Getting Personal with High Probability Selling – Trauma
This is the advanced workshop on how we get to know people.  This is the most emotional of the three levels of Getting Personal.  We have been teaching it in semi-private coaching sessions.  If enough people say they want this as a group workshop, we will work out the details and offer it.

Upcoming Workshops as of June 2016

You Have to Get Personal

That’s what many of the top performing salespeople told Jacques Werth when he observed them asking very personal questions of their prospective customers.

“You have to get personal.”

Why?  “You need to see what makes them tick before you decide whether to do business with them or not.”

Jacques took careful notes on what these salespeople did when they “got personal” with their prospects, and he incorporated it into his sales process.

It’s an interview method, a way of asking personal questions.  A brief overview:

  1. Start by asking a simple question about something in the present, the here and now.
  2. Then, ask questions that go back in time, about the prospect’s past.
  3. Finally, ask questions to bring the prospect back to the present.

A few guidelines:

  • Ask questions that control the direction in time.  Start with the present, then move backward through time, then go back to the present.
  • Each question should be about something the prospect said when they first started answering your most recent question, and especially when going back in time.
  • Questions should give the other person as much latitude as possible in what they choose to say about their self.  What, How, When, Where, Who, Why.  No yes/no questions.  Nothing that steers them toward any particular answer.
  • Ask short and simple questions.  Be direct.
  • Keep all of your reactions neutral.  Nothing positive, nothing negative.  Keep calm and relaxed.
  • No comments, no opinions.  No “relating” to the prospect.
  • Listen and pay attention.

This is a discovery process, part of finding out whether we want to do business with someone, or not.  We are not trying to build a relationship, or get anyone to buy, or get someone to trust or like us.

It appears in the book, High Probability Selling, Chapters 7 and 12.  It has been called the “Relationship Inquiry” or the “Trust and Respect Inquiry” (abbreviated TRI).  We have taught it in our sales training workshops.

“Getting Personal” is a descriptive name for this process.  This name is about what we do, and not about a desired outcome (like establishing a relationship or building trust).

The Getting Personal process may be the most valuable part of High Probability Selling.  People who become proficient often talk about how it has changed their lives, in selling and everywhere else.

However, it is not for everyone.  It seems so strange and unconventional, and contrary to social conventions.  Many people feel so uncomfortable with this, that they are unable to follow the process well enough to get any benefit from it.

If you have questions about this, please put them in the comments for this blog post, so that other readers may see your questions and our answers.  If you prefer a private conversation, you are welcome to call or write.

You Have to Get Personal

How Can I Convince You That Convincing Doesn’t Work?

This is a question that I heard Jacques Werth ask many times, “How can I convince you that convincing doesn’t work?”

In a selling situation, Jacques knew that attempting to convince someone was not a good use of a salesperson’s time.  However, he was usually in a marketing situation when he asked that question, and he passionately wanted salespeople to become more successful.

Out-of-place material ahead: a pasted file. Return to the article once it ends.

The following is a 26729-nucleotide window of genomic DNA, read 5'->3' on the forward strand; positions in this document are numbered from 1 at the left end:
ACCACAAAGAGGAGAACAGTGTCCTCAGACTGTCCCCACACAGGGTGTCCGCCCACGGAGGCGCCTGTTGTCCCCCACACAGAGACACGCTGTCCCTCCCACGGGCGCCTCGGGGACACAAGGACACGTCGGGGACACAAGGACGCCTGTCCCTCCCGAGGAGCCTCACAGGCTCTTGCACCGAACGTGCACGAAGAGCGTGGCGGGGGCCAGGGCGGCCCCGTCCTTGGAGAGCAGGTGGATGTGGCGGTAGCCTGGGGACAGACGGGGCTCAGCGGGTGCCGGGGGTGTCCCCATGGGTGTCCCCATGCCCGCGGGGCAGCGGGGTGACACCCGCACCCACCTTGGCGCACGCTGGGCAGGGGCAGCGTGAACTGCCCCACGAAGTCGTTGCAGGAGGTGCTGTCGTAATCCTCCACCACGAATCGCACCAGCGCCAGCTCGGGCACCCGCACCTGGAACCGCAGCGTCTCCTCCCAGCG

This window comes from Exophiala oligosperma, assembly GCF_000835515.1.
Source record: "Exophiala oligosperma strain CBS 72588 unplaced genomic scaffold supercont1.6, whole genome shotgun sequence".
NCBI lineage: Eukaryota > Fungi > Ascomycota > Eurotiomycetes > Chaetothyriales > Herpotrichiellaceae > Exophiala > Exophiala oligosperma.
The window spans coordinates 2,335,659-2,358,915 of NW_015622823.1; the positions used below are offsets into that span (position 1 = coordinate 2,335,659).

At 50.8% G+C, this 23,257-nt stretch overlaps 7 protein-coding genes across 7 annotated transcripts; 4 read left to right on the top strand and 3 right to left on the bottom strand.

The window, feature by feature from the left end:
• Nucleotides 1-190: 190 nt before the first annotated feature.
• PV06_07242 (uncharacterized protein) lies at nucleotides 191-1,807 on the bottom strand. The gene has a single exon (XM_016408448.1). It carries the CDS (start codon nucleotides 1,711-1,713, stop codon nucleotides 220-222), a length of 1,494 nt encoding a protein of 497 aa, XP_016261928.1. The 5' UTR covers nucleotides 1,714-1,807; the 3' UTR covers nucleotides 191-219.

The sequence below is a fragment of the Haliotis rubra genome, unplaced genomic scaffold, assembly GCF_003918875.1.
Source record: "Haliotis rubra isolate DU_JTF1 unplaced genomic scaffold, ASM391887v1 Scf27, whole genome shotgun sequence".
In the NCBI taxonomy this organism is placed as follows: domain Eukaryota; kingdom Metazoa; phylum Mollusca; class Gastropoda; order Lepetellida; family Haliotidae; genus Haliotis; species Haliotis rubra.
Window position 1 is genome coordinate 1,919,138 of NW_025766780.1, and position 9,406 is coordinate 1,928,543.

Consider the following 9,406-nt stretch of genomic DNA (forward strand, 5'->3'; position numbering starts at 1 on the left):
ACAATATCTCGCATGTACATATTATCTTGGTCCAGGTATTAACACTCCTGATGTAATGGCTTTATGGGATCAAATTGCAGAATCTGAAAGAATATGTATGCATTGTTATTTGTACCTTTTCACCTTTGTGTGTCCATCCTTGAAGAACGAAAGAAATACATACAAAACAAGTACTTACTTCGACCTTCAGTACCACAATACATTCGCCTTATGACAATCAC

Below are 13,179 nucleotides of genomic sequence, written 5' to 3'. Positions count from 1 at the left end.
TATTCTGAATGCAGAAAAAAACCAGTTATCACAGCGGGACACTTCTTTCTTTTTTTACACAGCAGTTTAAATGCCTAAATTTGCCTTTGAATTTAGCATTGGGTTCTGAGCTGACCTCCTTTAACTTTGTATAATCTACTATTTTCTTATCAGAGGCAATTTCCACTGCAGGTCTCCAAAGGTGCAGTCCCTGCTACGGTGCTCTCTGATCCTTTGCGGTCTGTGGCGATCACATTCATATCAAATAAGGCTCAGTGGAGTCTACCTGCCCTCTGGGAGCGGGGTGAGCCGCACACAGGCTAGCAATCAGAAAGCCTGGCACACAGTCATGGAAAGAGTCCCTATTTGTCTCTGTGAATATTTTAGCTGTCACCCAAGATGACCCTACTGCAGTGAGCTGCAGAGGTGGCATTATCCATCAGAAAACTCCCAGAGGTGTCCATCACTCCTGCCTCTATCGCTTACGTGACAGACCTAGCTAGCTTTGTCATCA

Now that Jacques is retired, it’s my turn to ask, “How can I convince you that convincing doesn’t work?”

Here are some answers to think about:

  1. I could try to convince you by giving you logical arguments and reasons why you can’t convince someone.
    • Pros:  I’m very comfortable with creating and presenting logical arguments, and I’m good at it.  It works just often enough for me to keep trying.
    • Cons:  It hasn’t worked as well as I think it should.  Too many people resist being argued into a new belief.
  2. I could give you evidence of how other people have become more successful when they stopped trying to convince people.
    • Pros:  Some people can be influenced by evidence.  In this case, the evidence is available and doing this seems logical.
    • Cons:  Many people don’t trust evidence, because it is too often twisted and used to manipulate people’s beliefs.
  3. I could give up the idea of trying to convince you, and focus instead on finding someone who already believes that convincing doesn’t work.
    • Pros:  This is less stressful than trying to change someone’s mind, and can be a lot more effective (when done right).
    • Cons:  Working with people who already believe is tricky.  It is too easy to fall back to old habits, and turn them off by saying something persuasive.  Also, sometimes you don’t have the option of choosing who you are going to work with, and can’t just go find someone else.
  4. I could list some options for you to consider, providing my understanding of the pros and cons for each option, and without trying to steer you in any direction.  I could then ask you what you want to do.
    • Pros:  More people follow my advice when I present it objectively and don’t tell them what to do.
    • Cons:  Presenting advice this way is a lot more work.  It is frustrating to know that it would be so much quicker and easier if I just told you what to think.

What do you think?

How Can I Convince You That Convincing Doesn’t Work?

Pay Attention To What They Want

Most buyers prefer to do business with salespeople who pay attention to what they want.

Many salespeople want to sell by trying to get a potential customer to buy.  Their focus is on influencing the other person.  Not on what the person wants or doesn’t want.

A few salespeople want to sell without trying to get the other person to buy.  They would rather focus on people who want what they are selling, and skip all that persuading and convincing.

You can be successful using either method.

What really matters is how you want to sell.

 

Pay Attention To What They Want